Pakistan Officials Backed U.S. Drone Campaign for Years, Got Regular CIA Briefings
After years of Pakistan bashing the United States over its drone attacks, it has been revealed that the government in Islamabad endorsed the program and received regular briefings from the Central Intelligence Agency (CIA) on the airstrikes.
Classified CIA documents and Pakistani diplomatic memos obtained by The Washington Post showed “the explicit nature of a secret arrangement struck between the two countries at a time when neither was willing to publicly acknowledge the existence of the drone program,” Greg Miller and Bob Woodward reported.
The documents detailed at least 65 strikes that the Pakistani government was informed about, including dozens of drone attacks in Pakistan’s tribal region.
Pakistan even allowed the CIA to launch its Predator drones from local airstrips for a period time during the campaign. It also participated in the selection of drone targets.
Pakistani officials were provided with maps, as well as before-and-after aerial photos of targeted compounds from late 2007 to late 2011, when the U.S. program intensified.
Dozens of alleged al-Qaeda operatives were killed in the attacks, according to the documents, which also assert that no civilians were killed or injured. (Those claims are at odds with research conducted by human rights organizations, which cite numerous civilian deaths.)
The CIA declined to discuss the documents with the Post. But an agency spokesman also did not dispute their authenticity.
Aizaz Ahmad Chaudhry, spokesman for Pakistan’s Foreign Ministry, told the newspaper that Prime Minister Nawaz Sharif, who took office in June, has been adamant that “the drone strikes must stop.”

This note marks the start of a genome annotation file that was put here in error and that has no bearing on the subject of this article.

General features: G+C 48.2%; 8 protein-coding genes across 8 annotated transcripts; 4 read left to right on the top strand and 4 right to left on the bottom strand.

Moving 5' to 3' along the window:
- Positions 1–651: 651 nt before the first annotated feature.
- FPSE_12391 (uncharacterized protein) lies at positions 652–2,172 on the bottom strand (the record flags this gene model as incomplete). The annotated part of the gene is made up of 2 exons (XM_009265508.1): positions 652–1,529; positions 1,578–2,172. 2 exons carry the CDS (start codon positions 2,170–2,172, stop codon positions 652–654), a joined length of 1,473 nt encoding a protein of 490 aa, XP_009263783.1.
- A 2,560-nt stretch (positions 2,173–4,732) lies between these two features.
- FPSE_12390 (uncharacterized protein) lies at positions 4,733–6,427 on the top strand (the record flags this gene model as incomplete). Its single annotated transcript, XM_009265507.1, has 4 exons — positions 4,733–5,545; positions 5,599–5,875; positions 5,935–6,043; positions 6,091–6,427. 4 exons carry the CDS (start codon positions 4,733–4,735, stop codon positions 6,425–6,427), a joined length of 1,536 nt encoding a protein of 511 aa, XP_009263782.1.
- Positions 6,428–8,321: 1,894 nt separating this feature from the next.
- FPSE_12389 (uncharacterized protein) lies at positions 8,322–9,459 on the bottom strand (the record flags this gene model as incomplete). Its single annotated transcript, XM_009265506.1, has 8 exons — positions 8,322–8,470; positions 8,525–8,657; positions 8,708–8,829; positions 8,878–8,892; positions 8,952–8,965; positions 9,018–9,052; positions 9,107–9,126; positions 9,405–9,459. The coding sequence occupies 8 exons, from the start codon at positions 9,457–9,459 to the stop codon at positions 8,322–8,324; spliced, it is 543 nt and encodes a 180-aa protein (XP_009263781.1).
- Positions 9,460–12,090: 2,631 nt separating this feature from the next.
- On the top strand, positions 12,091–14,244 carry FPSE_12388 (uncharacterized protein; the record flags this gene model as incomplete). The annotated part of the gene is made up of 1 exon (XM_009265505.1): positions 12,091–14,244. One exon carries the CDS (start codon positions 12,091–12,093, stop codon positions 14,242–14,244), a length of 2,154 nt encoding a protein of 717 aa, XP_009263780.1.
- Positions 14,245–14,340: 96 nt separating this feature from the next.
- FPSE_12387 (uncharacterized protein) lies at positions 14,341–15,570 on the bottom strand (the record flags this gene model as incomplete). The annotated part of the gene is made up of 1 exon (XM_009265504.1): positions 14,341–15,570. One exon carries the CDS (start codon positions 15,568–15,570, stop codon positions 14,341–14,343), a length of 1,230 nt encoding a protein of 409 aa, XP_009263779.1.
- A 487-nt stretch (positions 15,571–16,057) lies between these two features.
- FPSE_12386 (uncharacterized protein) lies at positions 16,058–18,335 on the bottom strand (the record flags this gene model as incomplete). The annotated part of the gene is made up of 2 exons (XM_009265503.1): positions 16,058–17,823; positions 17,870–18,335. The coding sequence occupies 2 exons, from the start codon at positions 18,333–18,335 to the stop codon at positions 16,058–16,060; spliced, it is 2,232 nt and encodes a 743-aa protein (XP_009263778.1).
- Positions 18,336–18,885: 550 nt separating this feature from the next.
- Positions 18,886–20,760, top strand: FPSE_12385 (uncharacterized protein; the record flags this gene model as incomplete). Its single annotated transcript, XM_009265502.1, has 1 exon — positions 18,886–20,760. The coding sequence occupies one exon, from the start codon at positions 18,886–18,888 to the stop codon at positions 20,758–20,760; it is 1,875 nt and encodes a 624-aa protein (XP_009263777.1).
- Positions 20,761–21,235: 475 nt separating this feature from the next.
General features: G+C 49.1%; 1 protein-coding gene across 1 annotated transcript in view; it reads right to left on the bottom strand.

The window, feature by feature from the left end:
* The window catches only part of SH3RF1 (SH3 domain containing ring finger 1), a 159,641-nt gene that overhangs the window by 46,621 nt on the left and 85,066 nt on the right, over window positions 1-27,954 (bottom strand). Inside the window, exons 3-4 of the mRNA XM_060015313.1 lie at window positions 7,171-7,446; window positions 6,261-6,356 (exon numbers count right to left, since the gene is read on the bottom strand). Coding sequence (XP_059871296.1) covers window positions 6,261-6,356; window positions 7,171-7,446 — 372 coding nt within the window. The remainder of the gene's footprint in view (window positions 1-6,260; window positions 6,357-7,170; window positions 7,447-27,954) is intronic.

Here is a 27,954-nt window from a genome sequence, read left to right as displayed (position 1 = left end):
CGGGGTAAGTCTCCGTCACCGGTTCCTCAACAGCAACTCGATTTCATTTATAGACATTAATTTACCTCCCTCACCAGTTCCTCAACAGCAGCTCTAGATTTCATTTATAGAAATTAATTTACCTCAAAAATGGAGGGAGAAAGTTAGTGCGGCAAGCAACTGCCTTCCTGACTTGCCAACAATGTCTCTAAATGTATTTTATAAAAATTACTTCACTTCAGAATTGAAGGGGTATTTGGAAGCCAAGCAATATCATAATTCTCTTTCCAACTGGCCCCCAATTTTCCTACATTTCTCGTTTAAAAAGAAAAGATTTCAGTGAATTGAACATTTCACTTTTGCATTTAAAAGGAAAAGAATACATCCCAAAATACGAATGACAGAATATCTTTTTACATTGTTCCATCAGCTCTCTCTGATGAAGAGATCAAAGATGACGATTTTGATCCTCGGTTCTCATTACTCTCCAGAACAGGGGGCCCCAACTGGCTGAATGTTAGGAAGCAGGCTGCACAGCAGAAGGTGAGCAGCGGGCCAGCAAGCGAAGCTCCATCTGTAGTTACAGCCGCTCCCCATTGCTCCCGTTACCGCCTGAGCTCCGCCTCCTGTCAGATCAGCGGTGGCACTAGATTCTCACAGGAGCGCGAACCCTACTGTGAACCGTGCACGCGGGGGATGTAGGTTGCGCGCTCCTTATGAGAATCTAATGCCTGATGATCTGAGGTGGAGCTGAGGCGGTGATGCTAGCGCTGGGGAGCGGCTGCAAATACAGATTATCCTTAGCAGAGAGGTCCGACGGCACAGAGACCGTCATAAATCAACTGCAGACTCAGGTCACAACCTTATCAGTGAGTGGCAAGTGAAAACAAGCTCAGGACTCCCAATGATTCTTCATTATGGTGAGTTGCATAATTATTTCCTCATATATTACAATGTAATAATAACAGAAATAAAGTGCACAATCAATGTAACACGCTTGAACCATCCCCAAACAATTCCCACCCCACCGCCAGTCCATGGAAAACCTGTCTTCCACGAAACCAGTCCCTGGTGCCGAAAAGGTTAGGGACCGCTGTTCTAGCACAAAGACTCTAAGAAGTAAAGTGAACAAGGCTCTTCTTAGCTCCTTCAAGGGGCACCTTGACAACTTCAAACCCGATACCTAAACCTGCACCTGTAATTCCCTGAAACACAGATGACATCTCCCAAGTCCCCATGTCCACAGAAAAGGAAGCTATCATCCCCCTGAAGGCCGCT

“Whatever understandings there may or may not have been in the past, the present government has been very clear regarding its policy on the issue,” Chaudhry said. “We regard such strikes as a violation of our sovereignty as well as international law. They are also counter-productive.”
The documents also revealed the distrust that has existed between the U.S. and Pakistan, including confrontations by then-Secretary of State Hillary Clinton and then-CIA Deputy Director Michael J. Morell with their Pakistani counterparts in which they cited evidence linking Pakistan’s intelligence services with terrorists and anti-American militant groups.
Additional evidence of the antagonism between the two countries was a high-level internal Pakistani memo naming 36 CIA agents en route to the country, and an order that they be denied visas for entry.
To Learn More:
Secret Memos Reveal Explicit Nature of U.S., Pakistan Agreement on Drones (by Greg Miller and Bob Woodward, Washington Post)
Secret 2004 US-Pakistan Deal Revealed: CIA Assassination In Exchange for Drone Airspace (by Noel Brinkerhoff, AllGov)
New U.S. Counterterrorism Playbook to Exclude Pakistan from Drone “Kill” Rules (by Noel Brinkerhoff, AllGov)
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